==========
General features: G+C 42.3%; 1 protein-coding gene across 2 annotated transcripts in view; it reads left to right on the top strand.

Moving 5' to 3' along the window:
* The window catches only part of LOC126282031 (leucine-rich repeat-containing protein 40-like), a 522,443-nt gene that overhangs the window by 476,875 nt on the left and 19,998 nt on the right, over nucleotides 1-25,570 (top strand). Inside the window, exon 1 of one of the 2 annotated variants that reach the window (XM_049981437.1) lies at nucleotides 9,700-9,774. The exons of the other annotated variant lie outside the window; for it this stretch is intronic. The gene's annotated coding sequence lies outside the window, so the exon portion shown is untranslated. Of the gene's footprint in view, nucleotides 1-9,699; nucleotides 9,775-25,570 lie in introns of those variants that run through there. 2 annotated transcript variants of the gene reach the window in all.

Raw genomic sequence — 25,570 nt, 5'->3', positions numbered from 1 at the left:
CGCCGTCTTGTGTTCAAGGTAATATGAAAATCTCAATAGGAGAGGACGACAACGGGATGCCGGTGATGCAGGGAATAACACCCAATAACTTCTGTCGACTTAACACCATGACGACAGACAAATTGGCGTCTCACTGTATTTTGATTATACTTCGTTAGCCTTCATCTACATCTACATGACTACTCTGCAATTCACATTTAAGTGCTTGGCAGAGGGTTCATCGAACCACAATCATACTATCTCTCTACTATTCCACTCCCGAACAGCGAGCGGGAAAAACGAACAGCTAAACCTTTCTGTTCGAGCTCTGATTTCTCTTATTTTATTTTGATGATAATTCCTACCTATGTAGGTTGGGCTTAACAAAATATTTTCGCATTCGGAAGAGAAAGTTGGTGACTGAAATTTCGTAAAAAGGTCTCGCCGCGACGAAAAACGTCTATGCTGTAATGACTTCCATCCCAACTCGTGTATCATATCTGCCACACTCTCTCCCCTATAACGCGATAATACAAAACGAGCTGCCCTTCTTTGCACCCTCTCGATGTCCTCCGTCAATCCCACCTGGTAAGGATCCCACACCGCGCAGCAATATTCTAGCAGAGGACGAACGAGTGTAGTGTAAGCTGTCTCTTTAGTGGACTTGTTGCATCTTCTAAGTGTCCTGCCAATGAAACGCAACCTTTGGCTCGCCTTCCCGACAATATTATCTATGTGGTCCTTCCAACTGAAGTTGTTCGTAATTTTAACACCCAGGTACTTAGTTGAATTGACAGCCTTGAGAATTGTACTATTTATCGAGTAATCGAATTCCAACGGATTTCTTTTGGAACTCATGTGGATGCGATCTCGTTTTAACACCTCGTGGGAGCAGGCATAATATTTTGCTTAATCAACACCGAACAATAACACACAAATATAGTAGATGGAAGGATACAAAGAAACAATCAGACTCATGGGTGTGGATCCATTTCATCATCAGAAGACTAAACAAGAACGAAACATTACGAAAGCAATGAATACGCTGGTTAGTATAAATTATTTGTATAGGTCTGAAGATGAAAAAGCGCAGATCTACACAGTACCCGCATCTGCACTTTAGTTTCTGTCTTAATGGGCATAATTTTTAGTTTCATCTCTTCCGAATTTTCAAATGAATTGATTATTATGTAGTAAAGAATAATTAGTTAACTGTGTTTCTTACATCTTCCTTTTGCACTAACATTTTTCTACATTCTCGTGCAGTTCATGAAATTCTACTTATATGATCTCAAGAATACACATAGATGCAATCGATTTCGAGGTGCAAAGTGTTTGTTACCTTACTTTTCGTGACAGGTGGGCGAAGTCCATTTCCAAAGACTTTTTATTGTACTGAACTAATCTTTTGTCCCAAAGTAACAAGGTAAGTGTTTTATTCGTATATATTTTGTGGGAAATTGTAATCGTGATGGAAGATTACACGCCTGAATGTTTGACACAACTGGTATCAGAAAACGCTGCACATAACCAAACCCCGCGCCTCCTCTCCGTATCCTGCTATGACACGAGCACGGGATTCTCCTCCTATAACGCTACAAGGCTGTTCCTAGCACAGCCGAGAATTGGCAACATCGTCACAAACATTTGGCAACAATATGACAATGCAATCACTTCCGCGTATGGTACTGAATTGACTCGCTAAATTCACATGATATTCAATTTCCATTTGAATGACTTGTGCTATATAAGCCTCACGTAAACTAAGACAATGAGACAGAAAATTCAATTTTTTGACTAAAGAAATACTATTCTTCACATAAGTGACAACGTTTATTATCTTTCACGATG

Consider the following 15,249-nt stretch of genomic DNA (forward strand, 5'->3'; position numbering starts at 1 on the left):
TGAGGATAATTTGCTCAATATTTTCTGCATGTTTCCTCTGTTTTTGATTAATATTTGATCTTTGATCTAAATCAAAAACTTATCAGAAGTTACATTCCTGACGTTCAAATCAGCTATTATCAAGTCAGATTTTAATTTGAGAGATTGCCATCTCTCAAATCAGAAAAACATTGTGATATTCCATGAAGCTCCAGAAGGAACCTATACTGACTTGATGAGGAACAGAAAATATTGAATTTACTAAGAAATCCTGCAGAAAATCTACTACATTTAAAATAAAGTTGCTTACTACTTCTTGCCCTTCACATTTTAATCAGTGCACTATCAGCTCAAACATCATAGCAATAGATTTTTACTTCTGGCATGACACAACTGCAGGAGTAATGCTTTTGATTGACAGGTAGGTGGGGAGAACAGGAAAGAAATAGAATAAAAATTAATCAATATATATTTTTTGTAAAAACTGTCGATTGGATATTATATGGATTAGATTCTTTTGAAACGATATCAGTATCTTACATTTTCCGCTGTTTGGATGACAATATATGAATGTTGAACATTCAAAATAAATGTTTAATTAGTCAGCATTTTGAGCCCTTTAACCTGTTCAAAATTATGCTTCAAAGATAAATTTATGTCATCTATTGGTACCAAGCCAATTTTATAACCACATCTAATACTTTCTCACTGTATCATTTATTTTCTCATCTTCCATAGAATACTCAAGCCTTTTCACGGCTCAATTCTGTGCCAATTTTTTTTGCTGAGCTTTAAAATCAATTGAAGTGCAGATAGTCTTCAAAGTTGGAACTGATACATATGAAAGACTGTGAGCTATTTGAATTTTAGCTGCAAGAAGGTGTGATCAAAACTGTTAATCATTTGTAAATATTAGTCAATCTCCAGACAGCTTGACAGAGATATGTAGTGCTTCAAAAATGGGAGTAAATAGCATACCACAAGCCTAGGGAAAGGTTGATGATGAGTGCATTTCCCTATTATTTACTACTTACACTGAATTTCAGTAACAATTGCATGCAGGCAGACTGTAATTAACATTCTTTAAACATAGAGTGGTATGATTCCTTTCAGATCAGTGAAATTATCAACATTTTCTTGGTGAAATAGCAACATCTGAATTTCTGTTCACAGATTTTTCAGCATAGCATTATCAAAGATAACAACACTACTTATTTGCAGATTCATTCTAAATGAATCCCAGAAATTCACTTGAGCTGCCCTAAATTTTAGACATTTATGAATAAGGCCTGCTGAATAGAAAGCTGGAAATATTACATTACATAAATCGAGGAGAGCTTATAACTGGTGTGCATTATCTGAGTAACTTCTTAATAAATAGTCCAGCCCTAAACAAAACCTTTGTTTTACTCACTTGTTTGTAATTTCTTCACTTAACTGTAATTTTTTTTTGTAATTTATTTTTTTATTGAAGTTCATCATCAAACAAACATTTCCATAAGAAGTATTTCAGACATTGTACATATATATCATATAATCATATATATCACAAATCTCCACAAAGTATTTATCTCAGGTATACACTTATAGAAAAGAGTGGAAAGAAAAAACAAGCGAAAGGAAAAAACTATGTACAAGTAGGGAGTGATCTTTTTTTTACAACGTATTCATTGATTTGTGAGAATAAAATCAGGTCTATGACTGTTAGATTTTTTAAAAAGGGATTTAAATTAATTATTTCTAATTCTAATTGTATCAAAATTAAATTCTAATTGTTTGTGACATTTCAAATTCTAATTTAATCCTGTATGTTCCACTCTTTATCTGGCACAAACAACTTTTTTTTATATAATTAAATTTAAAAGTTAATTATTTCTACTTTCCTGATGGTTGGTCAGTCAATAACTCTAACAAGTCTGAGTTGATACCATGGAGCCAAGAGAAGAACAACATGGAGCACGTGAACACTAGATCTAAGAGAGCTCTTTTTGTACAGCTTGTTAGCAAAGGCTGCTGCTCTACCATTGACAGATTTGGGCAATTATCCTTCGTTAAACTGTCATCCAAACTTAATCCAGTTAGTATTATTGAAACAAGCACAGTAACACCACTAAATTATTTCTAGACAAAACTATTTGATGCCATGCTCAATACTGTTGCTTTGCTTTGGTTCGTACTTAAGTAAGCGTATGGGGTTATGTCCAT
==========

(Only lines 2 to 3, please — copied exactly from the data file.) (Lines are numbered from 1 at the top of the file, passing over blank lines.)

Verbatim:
Moving 5' to 3' along the window:
* The window catches only part of LOC126282031 (leucine-rich repeat-containing protein 40-like), a 522,443-nt gene that overhangs the window by 476,875 nt on the left and 19,998 nt on the right, over nucleotides 1-25,570 (top strand). Inside the window, exon 1 of one of the 2 annotated variants that reach the window (XM_049981437.1) lies at nucleotides 9,700-9,774. The exons of the other annotated variant lie outside the window; for it this stretch is intronic. The gene's annotated coding sequence lies outside the window, so the exon portion shown is untranslated. Of the gene's footprint in view, nucleotides 1-9,699; nucleotides 9,775-25,570 lie in introns of those variants that run through there. 2 annotated transcript variants of the gene reach the window in all.